The Arizona Supreme Court has agreed to hear an appeal filed by Arizona GOP chairwoman, Dr. Kelli Ward challenging the results in Maricopa County after a lower court dismissed her suit last week
Ward filed a notice of appeal with the state’s highest court late Friday.
The Supreme Court confirmed receipt of the case Monday and said it would decide the matter without oral argument.
The parties were ordered to file simultaneous briefs of no longer than 3,000 words and an appendix with their exhibits by noon Monday.
Last week, the Arizona Republicans were granted a review of 100 random ballots. The results? It showed a three percent average of tainted or invalid ballots.
In Arizona, it turns out that 3% of the votes cast in the 100 count vote sampling were tainted or worse. This would be, if carried forward, approximately 90,000 votes more than we would need to win the State. Now we were granted a much larger sample to work with. Wow!
— Donald J. Trump (@realDonaldTrump) December 2, 2020
President Trump reacted to the news of the tainted ballots on Twitter last week, writing, “In Arizona, it turns out that 3% of the votes cast in the 100 count vote sampling were tainted or worse. This would be, if carried forward, approximately 90,000 votes more than we would need to win the State. Now we were granted a much larger sample to work with. Wow!”
According to Dr. Ward, 2 percent of the ballots studied changed from Trump to Biden.
She told KTAR she would “go to the end to prove” that “President Trump won this election by a landslide in Arizona.
Unlike the Pennsylvania Supreme Court, it appears the highest court in AZ still has a desire to at least appear fair and objective based on its decision to take up this very important case.
Can You Hack an Election in 7 Minutes?
Can an election be hacked in seven minutes?
Andrew Appel, a professor at Princeton University set out to do just that, hack into a voting machine. In order to do this he could have tried traditional ways of hacking or writing malware to sneak on to a machine at a polling place that are left unguarded for days, but he decided it was much easier to just buy one online.
For the cost of a whole $82, Appel became the proud owner of a behemoth machine called Sequoia AVC Advantage. This machine is one of the oldest and most vulnerable in the US and is unfortunately used in places like Louisiana, New Jersey, Virginia and Pennsylvania.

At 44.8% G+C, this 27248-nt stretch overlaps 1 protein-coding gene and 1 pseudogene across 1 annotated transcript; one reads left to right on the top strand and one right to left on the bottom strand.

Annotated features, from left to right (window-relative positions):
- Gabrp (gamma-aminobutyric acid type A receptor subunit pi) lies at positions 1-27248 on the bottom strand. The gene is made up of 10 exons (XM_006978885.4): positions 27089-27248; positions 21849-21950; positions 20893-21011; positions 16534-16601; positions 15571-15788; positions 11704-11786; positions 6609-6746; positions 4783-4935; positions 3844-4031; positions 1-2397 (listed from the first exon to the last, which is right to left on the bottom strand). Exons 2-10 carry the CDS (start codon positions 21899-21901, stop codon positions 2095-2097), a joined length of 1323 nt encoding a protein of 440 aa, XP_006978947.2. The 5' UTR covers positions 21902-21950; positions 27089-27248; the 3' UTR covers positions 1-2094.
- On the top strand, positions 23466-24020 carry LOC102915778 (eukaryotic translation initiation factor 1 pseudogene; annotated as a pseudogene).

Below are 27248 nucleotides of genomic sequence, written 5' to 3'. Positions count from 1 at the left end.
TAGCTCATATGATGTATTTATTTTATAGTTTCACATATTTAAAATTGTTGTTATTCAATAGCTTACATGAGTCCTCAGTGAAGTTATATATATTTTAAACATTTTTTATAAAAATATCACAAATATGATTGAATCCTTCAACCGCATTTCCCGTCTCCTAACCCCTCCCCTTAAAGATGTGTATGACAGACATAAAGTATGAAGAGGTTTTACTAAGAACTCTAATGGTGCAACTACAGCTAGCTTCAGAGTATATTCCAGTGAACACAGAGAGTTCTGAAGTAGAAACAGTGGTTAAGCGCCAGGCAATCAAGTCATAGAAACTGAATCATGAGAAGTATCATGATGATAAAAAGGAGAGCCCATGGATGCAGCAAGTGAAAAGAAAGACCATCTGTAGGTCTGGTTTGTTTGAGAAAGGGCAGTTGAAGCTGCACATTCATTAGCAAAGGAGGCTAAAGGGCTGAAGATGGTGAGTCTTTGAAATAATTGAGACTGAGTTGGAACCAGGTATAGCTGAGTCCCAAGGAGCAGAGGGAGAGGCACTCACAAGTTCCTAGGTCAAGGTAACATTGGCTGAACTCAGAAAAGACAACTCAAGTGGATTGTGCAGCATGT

No sooner did a team of bewildered deliverymen roll the 250-pound device into a conference room near Appel’s cramped, third-floor office than the professor set to work. He summoned a graduate student named Alex Halderman, who could pick the machine’s lock in seven seconds.
Clutching a screwdriver, he deftly wedged out the four ROM chips—they weren’t soldered into the circuit board, as sense might dictate—making it simple to replace them with one of his own: A version of modified firmware that could throw off the machine’s results, subtly altering the tally of votes, never to betray a hint to the voter. The attack was concluded in minutes.
To mark the achievement, his student snapped a photo of Appel—oblong features, messy black locks and a salt-and-pepper beard—grinning for the camera, fists still on the circuit board, as if to look directly into the eyes of the American taxpayer: Don’t look at me—you’re the one who paid for this thing.
Appel’s mischief might be called an occupational asset: He is part of a diligent corps of so-called cyber-academics—professors who have spent the past decade serving their country by relentlessly hacking it.
Electronic voting machines—particularly a design called Direct Recording Electronic, or DRE’s—took off in 2002, in the wake of Bush v. Gore. For the ensuing 15 years, Appel and his colleagues have deployed every manner of stunt to convince the public that the system is pervasively unsecure and vulnerable.